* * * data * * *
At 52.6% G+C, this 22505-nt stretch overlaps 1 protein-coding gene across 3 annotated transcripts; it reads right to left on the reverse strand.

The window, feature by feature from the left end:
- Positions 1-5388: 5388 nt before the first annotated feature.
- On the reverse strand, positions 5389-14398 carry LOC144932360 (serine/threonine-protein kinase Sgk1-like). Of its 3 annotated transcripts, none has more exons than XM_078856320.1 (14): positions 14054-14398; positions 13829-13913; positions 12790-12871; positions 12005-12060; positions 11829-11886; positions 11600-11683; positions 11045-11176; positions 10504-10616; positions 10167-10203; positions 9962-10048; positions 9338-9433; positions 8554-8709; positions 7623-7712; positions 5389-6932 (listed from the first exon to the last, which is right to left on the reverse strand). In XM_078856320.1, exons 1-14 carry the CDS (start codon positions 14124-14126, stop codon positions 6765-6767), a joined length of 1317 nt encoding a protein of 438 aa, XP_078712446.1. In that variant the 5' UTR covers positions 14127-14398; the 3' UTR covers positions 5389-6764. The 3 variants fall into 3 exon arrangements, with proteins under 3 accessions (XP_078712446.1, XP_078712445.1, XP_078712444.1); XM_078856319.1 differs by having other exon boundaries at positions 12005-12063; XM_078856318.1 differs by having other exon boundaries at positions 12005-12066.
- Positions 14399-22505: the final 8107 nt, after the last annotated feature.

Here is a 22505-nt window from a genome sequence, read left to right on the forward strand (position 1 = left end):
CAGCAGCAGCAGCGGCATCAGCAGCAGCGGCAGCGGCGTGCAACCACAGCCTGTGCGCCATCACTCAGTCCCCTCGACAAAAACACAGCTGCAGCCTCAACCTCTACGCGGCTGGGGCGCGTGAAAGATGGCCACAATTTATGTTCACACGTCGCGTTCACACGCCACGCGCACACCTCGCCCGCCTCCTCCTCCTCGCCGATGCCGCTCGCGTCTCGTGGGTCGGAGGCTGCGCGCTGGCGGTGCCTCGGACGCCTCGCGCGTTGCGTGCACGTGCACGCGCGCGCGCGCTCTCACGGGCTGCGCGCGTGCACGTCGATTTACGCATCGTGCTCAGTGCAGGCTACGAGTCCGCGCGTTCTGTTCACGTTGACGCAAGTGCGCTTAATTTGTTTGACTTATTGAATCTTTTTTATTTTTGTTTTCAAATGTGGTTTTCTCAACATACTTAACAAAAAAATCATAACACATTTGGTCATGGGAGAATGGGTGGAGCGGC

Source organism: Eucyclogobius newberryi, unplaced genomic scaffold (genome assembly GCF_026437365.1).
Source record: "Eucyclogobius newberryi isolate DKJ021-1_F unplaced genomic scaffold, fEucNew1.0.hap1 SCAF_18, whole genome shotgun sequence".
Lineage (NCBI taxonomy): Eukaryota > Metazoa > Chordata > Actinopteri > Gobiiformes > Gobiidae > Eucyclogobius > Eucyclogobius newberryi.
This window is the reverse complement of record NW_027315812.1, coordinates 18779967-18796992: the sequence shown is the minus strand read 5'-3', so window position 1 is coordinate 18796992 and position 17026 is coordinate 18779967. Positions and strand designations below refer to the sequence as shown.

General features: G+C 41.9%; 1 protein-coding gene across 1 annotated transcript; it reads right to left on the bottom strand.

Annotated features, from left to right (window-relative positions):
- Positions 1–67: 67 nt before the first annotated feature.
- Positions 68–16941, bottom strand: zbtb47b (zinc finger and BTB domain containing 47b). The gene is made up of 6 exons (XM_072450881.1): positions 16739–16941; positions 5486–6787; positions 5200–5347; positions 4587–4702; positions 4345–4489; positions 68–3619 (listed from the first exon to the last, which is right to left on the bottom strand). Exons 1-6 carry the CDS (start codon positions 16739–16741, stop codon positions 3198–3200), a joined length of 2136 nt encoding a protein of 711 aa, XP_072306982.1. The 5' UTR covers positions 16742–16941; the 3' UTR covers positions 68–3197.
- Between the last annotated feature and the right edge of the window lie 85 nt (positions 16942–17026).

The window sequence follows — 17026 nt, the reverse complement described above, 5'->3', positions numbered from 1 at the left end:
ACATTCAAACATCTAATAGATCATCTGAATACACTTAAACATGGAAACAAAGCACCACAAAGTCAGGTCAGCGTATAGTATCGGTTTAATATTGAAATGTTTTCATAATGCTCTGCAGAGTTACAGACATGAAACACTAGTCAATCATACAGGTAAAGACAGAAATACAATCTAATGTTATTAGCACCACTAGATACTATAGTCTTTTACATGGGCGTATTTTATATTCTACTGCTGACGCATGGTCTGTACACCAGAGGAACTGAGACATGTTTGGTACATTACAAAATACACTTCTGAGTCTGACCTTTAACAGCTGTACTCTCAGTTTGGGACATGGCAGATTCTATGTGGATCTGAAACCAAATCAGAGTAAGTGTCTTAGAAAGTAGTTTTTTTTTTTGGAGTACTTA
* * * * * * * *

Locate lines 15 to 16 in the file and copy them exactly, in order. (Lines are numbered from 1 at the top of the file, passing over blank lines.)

- Positions 68–16941, bottom strand: zbtb47b (zinc finger and BTB domain containing 47b). The gene is made up of 6 exons (XM_072450881.1): positions 16739–16941; positions 5486–6787; positions 5200–5347; positions 4587–4702; positions 4345–4489; positions 68–3619 (listed from the first exon to the last, which is right to left on the bottom strand). Exons 1-6 carry the CDS (start codon positions 16739–16741, stop codon positions 3198–3200), a joined length of 2136 nt encoding a protein of 711 aa, XP_072306982.1. The 5' UTR covers positions 16742–16941; the 3' UTR covers positions 68–3197.
- Between the last annotated feature and the right edge of the window lie 85 nt (positions 16942–17026).